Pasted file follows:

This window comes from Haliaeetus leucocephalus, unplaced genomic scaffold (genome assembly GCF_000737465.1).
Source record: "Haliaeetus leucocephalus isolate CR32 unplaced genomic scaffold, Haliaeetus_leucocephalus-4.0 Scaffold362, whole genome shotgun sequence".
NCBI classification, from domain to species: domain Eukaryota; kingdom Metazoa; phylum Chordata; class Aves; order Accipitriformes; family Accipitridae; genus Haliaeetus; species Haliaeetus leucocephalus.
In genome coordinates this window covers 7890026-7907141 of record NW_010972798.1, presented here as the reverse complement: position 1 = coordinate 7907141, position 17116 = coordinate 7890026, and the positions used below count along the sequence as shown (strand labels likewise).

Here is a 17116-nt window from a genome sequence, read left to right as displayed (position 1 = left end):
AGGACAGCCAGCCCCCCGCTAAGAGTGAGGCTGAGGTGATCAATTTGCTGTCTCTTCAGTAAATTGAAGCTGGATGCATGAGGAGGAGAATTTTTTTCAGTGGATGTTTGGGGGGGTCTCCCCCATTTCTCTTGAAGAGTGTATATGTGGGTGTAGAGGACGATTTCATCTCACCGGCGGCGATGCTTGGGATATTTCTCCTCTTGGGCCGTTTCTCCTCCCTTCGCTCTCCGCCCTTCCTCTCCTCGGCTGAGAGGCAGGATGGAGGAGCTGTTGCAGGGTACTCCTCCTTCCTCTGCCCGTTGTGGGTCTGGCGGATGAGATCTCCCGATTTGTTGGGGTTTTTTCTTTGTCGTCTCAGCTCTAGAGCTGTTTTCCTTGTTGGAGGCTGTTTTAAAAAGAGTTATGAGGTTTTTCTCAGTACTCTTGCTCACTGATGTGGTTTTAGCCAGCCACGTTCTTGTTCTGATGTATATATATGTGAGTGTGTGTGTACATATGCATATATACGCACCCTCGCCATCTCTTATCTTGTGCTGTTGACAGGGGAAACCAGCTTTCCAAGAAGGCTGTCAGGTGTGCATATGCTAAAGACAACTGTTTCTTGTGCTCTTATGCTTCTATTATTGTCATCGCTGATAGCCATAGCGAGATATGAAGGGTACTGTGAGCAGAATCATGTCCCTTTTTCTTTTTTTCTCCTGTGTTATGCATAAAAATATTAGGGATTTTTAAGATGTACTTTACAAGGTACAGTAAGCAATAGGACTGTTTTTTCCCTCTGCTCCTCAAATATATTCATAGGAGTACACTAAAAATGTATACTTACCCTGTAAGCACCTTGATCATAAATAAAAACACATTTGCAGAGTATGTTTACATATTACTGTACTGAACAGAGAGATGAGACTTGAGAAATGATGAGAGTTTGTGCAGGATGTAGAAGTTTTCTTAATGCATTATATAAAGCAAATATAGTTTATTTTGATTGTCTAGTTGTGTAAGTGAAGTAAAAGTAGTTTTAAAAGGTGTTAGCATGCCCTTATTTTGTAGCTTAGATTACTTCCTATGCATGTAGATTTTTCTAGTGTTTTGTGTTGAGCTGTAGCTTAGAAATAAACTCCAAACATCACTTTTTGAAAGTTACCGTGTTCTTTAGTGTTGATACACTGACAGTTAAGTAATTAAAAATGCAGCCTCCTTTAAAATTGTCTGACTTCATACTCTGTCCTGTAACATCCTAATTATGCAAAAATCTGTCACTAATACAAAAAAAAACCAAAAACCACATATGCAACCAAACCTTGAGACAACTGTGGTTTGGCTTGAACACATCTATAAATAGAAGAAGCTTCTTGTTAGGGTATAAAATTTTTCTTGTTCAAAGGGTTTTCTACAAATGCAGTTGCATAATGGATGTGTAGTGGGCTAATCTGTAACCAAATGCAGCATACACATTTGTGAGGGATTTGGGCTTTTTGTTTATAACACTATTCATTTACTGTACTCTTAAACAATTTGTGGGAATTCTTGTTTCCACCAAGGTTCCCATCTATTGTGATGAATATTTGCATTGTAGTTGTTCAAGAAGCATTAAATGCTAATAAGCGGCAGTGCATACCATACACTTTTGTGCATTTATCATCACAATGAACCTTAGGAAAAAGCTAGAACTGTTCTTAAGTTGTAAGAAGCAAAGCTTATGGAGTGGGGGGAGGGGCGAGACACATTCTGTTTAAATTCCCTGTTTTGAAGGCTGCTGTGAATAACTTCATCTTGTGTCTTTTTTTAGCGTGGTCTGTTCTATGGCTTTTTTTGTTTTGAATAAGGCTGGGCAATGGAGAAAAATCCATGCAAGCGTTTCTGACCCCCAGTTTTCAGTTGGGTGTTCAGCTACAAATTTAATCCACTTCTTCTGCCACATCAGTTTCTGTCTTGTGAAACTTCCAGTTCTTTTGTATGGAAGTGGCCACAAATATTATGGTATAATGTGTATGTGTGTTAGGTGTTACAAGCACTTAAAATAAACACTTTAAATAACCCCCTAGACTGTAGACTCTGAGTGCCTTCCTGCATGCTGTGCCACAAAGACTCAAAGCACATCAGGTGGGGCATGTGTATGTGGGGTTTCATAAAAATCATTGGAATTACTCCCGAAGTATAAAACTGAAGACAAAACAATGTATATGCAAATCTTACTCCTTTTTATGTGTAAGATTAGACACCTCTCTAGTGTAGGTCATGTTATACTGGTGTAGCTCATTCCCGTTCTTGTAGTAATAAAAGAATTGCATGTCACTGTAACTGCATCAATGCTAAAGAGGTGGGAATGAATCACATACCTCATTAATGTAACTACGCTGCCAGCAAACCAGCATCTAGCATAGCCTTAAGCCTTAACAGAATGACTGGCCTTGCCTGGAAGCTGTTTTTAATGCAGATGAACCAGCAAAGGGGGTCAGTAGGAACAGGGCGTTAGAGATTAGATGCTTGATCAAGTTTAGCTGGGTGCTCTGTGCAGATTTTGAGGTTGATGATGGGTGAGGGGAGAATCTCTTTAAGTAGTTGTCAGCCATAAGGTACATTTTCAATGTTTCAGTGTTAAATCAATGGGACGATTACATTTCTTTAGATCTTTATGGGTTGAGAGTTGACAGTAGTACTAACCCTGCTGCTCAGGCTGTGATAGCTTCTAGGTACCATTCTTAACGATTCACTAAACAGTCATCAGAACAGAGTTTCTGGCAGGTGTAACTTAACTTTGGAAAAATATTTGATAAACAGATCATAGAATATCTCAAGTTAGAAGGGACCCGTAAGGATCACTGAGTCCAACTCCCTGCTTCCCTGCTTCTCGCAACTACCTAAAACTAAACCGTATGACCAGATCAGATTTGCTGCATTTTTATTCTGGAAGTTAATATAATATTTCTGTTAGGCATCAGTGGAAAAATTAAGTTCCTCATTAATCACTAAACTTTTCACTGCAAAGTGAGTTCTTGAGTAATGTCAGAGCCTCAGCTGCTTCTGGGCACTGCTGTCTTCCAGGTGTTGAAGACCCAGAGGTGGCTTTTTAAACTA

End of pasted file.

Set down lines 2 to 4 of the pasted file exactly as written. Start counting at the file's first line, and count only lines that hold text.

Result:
Source record: "Haliaeetus leucocephalus isolate CR32 unplaced genomic scaffold, Haliaeetus_leucocephalus-4.0 Scaffold362, whole genome shotgun sequence".
NCBI classification, from domain to species: domain Eukaryota; kingdom Metazoa; phylum Chordata; class Aves; order Accipitriformes; family Accipitridae; genus Haliaeetus; species Haliaeetus leucocephalus.
In genome coordinates this window covers 7890026-7907141 of record NW_010972798.1, presented here as the reverse complement: position 1 = coordinate 7907141, position 17116 = coordinate 7890026, and the positions used below count along the sequence as shown (strand labels likewise).